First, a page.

Senator Warren shares his congressional work at Greenfield Town Hall


GREENFIELD — About 150 supporters, along with 20 protesters, gathered at Greenfield Community College on Saturday morning for a town hall event with U.S. Senator Elizabeth Warren, who she said comes at “a moment of celebration.”

Warren was referring to President Joe Biden’s forgiveness of billions of dollars in student loan debt, which was announced on Wednesday.

“I grew up in an America where you could get a college degree for $50 a semester,” Warren told reporters after the event. “It’s because taxpayers decided to invest in schools. It’s not fair today. »

Warren continued, “There are a lot of loan forgiveness for millionaires and billionaires. I want to see it for the American working class. She argued that easing citizens’ student debt burden will benefit the economy.

Before the start of the town hall, Warren sat down with the Greenfield Recorder for an interview, discussing how her work in the Senate could benefit residents of Franklin County.

When asked what Warren had done for the people of Franklin County since her last visit to Greenfield in November 2017, she said: ‘The last time I was here we talked about how to manage the climate crisis in a way that was less about building concrete walls… and more about adaptability.

She pointed to the Inflation Reduction Act (IRA) as the greatest achievement in reducing carbon emissions. She said the law “will make money available to communities across Massachusetts and the country to find local ways to reduce carbon emissions in innovative and new ways.”

In light of the recent release of the report of the Select Commission on Rural School Districts which called for at least a $60 million increase in funding for rural Massachusetts schools, Warren underscored his support for increased funding for the education.

“Count on me to try to inject more money into our schools,” she said. “We should help our schools with whatever they want to try. I strongly believe that Washington’s role is not to demand that things be done a certain way in education, but rather to encourage local ideas to arise and help fund them.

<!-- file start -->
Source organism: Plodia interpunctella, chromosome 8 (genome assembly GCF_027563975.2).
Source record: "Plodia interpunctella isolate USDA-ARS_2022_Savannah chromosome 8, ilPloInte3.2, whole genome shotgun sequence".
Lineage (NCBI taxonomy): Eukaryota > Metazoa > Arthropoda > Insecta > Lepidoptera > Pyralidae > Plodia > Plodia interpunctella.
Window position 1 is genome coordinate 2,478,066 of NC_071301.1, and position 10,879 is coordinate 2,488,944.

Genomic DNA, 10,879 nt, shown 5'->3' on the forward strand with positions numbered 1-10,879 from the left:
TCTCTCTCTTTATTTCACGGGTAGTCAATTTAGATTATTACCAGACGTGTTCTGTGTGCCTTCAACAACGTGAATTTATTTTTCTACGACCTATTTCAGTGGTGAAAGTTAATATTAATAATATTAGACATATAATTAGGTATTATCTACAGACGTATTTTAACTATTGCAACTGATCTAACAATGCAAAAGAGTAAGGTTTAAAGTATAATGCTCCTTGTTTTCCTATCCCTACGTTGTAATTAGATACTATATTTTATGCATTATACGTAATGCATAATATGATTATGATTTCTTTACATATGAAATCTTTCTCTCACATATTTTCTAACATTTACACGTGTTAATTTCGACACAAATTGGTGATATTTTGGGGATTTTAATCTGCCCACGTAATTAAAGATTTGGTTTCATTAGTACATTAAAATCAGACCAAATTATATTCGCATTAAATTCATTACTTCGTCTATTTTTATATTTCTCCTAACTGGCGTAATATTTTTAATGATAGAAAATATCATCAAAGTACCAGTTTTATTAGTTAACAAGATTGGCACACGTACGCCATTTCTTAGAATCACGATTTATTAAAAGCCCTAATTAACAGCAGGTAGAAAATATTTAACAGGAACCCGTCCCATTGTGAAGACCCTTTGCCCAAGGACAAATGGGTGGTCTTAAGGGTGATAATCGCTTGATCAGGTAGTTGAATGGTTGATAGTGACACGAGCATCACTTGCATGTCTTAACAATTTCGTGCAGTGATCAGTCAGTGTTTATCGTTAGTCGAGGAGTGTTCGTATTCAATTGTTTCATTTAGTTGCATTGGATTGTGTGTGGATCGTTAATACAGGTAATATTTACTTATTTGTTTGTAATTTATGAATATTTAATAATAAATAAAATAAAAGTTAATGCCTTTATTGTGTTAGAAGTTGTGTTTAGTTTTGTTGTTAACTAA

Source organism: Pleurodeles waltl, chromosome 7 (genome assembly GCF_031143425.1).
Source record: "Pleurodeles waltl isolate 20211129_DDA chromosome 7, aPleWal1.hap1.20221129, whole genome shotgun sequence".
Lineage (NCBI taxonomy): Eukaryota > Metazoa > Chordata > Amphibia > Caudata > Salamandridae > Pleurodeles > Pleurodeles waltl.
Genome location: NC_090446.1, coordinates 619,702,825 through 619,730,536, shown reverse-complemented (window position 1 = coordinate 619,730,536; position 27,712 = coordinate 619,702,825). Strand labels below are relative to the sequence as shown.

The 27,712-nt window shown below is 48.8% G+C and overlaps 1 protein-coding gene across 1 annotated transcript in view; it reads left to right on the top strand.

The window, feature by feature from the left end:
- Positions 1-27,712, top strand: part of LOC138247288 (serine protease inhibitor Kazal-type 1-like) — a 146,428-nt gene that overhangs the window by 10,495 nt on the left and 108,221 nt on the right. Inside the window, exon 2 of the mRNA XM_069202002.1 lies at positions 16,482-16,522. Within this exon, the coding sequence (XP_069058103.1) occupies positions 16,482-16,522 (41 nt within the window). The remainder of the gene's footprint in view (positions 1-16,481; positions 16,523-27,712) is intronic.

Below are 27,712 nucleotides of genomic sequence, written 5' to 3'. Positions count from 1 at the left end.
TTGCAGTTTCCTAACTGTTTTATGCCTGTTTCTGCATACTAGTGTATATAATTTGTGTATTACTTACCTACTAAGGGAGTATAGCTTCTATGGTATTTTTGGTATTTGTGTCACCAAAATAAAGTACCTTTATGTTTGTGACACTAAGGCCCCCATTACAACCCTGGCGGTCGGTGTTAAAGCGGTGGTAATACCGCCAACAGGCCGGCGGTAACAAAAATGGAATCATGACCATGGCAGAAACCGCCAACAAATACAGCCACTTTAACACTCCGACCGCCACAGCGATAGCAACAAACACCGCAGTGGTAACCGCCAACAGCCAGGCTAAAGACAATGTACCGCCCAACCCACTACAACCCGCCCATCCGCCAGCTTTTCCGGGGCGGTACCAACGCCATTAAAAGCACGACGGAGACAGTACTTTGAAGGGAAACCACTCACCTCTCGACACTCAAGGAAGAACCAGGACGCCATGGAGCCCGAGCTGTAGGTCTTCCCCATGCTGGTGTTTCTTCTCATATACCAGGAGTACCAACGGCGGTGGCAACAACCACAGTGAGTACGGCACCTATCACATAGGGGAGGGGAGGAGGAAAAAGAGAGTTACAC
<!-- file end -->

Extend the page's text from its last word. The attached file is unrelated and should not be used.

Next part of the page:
She also said the fight for universal childcare will ultimately solve the problems of declining enrollment. With high-quality child care, young families would be drawn to rural areas like Franklin County, filling public schools when their children are of age and contributing to the local economy.

Warren also spoke about what she does for seniors living on fixed incomes who face poverty. She said she hopes significant investment in seniors’ housing will be available so that older people can live “independently and affordably throughout their retirement years”.

Additionally, she talked about working to pass bills to increase Social Security payments for those in need. Warren concluded by explaining how the Inflation Reduction Act capped prescription drug spending.

“This will keep costs in check for seniors,” she said.

In his speech at the start of the town hall, Warren highlighted last month’s accomplishment.

In addition to talking about the Inflation Reduction Act and student loan forgiveness, she noted that the US Food and Drug Administration had been granted the ability to sell over-the-counter hearing aids. She said the high price of hearing aids is “not because the electronics are complicated”.

“The reason is that basically we had an oligopoly,” she said. Warren said this change in over-the-counter sales will open up competition and reduce the cost of hearing aids overall.

Warren also spoke about the CHIPS and Science Act of 2022. She explained that this will help alleviate supply chain issues for silicon chips that are in many products today. The most important part of the law, she pointed out, was to double the National Science Foundation’s budget for the next five years.

“One of the things I talked about (when I first ran) was the importance of investing in basic science,” she said. “Four weeks ago we made a huge commitment to this.”

During the town hall, a Western Massachusetts GOP Patriots protester stood on the outskirts of the rally with a megaphone, commenting on the events unfolding on the lawn.

“We’re in opposition to the twisted lying rats, that’s what we’re here for,” said Mike Mercier, a protester from Connecticut holding a drum. He was not part of the Western Massachusetts group.

The group of protesters outnumbered the attendees who came to listen to Warren speak.

“I came out because I wanted my son and daughter to see a senator who stands up for working class people,” commented Heath resident Adrienne Anifant Schaentzler. “I want them to know that they can be senators one day.”


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